Shiro

The following guest post is by Houda Lazrak

This past Saturday, The Point’s Riverside Campus for Arts and the Environment in the South Bronx was the site of the Ngozy Art Collective‘s second live painting event. Curated by Sade TCM, the joyous afternoon featured over a dozen female graffiti writers and muralists painting away.

The legendary Lady Pink

The classic Bronx-based graffiti writer Erotica 67 Fly ID

 Shiro

Gia and Anjl

Steph Burr

And some more action — with Zera to the right of Shiro

Also featured was an art gallery photography exhibition by Gloria Zapata that continues through Saturday, November 17. Here is one of Gloria’s photos featuring her original work:

Photos 1-7 by Houda Lazrak; final photo Gloria Zapata

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The latest, soon-to-be-released edition of the street art coloring book series by Aimful Books, created by Diego Orlandini, features images of murals from the streets of Brooklyn, NYC’s Mecca of urban art.  Intent on contributing to educating children across the globe, Aimful Books matches every coloring book purchased with a free textbook to a school-age child. Its ultimate goal is to provide a million free textbooks to children by selling one million street art coloring books.

Deftly curated, The Brooklyn Coloring Book features the talents of over 40 artists who have shared their visions with us on the streets of Brooklyn. Among them are: Shiro, Chris RWK, Icy and Sot, Beau Stanton, Lady PinkAlice Mizrachi, Esteban del Valle and Denton Burrows.

And you can win a free copy of the $25.00 Brooklyn Coloring Book before it’s released to the public!

  • 76 premium pages
  • Perforated pages easy to detach to frame or gift your masterpieces
  • Spiral-bound for easy folding
  • 7.87 in x 7.87 in
  • Artworks of 48 world-class street artists
  • Full-color directory
  • Buy One Give One Initiative

For a chance to win a free copy, go to www.aimfulbooks.com/giveaway to participate in 10 seconds or less.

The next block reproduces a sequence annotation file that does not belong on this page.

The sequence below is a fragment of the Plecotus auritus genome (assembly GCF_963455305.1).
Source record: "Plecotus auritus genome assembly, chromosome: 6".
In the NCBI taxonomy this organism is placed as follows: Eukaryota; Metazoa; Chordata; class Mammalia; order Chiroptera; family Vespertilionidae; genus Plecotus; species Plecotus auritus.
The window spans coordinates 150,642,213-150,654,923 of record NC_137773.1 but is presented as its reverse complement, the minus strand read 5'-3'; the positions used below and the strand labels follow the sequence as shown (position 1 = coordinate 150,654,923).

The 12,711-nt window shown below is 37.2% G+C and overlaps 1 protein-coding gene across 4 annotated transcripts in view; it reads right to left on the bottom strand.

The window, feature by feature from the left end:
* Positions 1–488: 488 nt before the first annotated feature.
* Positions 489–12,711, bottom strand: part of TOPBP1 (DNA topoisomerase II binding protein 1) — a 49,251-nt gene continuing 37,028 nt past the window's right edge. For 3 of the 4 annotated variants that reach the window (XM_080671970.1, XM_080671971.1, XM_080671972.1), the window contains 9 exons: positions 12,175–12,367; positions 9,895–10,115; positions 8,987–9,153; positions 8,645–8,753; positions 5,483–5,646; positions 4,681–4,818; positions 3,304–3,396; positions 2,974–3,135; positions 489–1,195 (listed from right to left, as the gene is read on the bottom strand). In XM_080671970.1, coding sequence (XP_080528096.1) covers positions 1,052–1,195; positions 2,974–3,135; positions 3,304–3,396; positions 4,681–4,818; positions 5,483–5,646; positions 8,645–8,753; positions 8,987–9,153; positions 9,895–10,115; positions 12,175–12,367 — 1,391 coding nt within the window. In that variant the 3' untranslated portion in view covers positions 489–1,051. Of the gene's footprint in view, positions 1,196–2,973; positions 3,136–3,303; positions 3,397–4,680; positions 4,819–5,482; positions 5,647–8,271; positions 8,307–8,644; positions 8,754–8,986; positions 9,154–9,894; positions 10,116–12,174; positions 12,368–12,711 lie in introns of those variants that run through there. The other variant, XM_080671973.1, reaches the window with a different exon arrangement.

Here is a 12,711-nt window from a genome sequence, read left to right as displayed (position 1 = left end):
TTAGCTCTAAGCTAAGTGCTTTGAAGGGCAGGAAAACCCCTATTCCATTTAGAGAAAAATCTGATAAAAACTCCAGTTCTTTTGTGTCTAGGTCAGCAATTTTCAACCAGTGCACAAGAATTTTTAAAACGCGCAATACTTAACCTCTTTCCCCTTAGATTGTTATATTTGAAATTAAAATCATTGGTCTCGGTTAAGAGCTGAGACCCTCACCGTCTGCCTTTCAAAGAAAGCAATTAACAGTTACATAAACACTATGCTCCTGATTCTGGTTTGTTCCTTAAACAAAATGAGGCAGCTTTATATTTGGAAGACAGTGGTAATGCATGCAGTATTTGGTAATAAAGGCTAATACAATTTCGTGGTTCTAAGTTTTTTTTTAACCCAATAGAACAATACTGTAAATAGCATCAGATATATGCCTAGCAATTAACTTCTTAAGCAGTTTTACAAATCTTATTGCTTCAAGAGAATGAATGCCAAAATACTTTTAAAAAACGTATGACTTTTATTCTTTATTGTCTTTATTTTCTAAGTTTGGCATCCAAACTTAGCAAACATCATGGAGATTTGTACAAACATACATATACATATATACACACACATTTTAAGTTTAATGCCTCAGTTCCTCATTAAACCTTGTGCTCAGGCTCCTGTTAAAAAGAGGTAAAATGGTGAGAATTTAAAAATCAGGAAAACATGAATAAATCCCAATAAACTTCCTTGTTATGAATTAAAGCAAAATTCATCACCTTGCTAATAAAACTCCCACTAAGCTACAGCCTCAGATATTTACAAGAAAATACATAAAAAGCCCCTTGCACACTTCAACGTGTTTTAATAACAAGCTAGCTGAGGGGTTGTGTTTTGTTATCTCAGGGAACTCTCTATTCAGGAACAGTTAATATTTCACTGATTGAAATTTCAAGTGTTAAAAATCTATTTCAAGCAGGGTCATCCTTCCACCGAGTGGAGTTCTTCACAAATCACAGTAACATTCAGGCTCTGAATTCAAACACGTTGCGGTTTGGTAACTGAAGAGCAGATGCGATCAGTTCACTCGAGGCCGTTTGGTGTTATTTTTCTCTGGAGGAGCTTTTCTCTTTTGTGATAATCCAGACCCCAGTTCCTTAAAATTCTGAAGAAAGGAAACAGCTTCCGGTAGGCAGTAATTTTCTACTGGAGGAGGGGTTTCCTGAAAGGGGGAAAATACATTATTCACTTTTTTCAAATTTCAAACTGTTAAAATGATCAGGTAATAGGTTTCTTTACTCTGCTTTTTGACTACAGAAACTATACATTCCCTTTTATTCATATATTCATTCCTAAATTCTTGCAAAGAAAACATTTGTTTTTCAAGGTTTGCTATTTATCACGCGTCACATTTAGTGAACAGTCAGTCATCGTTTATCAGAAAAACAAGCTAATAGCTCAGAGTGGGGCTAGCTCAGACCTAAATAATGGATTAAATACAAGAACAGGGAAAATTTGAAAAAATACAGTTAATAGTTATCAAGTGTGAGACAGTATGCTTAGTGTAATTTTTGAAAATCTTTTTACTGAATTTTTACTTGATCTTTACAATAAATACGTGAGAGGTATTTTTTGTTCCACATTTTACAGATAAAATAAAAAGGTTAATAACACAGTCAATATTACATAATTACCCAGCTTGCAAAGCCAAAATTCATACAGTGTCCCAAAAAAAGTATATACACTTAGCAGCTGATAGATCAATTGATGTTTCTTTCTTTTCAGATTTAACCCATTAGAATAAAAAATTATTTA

Images

  1. Shiro
  2. School children in Peru
  3. Chris RWK at work
  4. Shiro (L.) and Icy and Sot (R.)
  5. Coloring book cover

All images courtesy of the street art-loving, socially conscious Aimful Books

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Hosted by James Top, Joey TDS and Poke IBM, the 38th Annual Graffiti Hall of Fame took place this past weekend in East Harlem. Pictured above is the work of Vase One and KingBee  (standing to the left of  Shiro on the ladder). Several more photos of images captured yesterday follow:

Shiro tags subway map

Skeme

Terrible T-Kid

Cope 2

Break Uno

Delta 2 at work

And you can find more images from the historical two-day event on the StreetArtNYC Instagram.

Photos by Lois Stavsky

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This is the eighth in a series of occasional posts featuring images of children that have surfaced on NYC public spaces:

Nick Walker in the South Bronx

Nick-walker-street-art-bronx

Izolag in Hunts Point

izolag-street-art-south-bronx-nyc

Chain for JMZ Walls in Bushwick

s-chain-street-art-nyc

Lorenzo Masnah on the Lower East Side

lorenzo

Miss 163 in Hunts Point

miss-163-street-art-hunts-point-nyc

Australian artist Adnate at the Bushwick Collective, close-up

adnate-street-art-bushwick-collective-nyc

Icy and Sot on the Lower East Side, close-up

icy-sot-street-art-nyc

Shiro in Bushwick

shiro-street-art-nyc

Note: Entre La Guardia y El Dorado, featuring works by Lorenzo Masnah (featured above) and Alex Seel, will open this evening at 6pm at XY Atelier Gallery, 81 Hester Street on the corner of Orchard. It will remain on view until August 30.

Photo credits: 1 Tara Murray; 2, 3, 5, 6 & 8 Lois Stavsky; 4 courtesy of the artist 7 Dani Reyes Mozeson

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In this third in our series of interviews with artists born abroad who have made NYC home, we feature Pesu. Inspired by hip-hop, Pesu began his art career back in Japan in 1996 as a graffiti writer. Here in NYC he is best-known for his live painting in various venues and the many Art Battle competitions he has won. His works on canvas in a multiplicity of styles — from stencil art to abstract art — increasingly attract collectors, as well.

Pesu

When did you first visit NY? And what brought you here?

In 2001 I left Japan for Sacramento, California on a student visa. But life there was too slow for me. So in 2004, I decided to check out New York City.

What was your impression of it at the time?

I was thoroughly overwhelmed. I remember walking on 5th Avenue and crying – tears of joy! This city has everything: so much energy, art, graffiti, mix of people and amazing architecture. And there is always something happening here.

Pesu-black-book-graffiti

What is the image of NYC in your native country?

Back in Japan we think of NYC as the number one city in the world. It is the place of opportunity.

Do you think this is accurate? Why or why not?

Yes! I agree! Everything is possible here in NYC.

Pesu-art-face-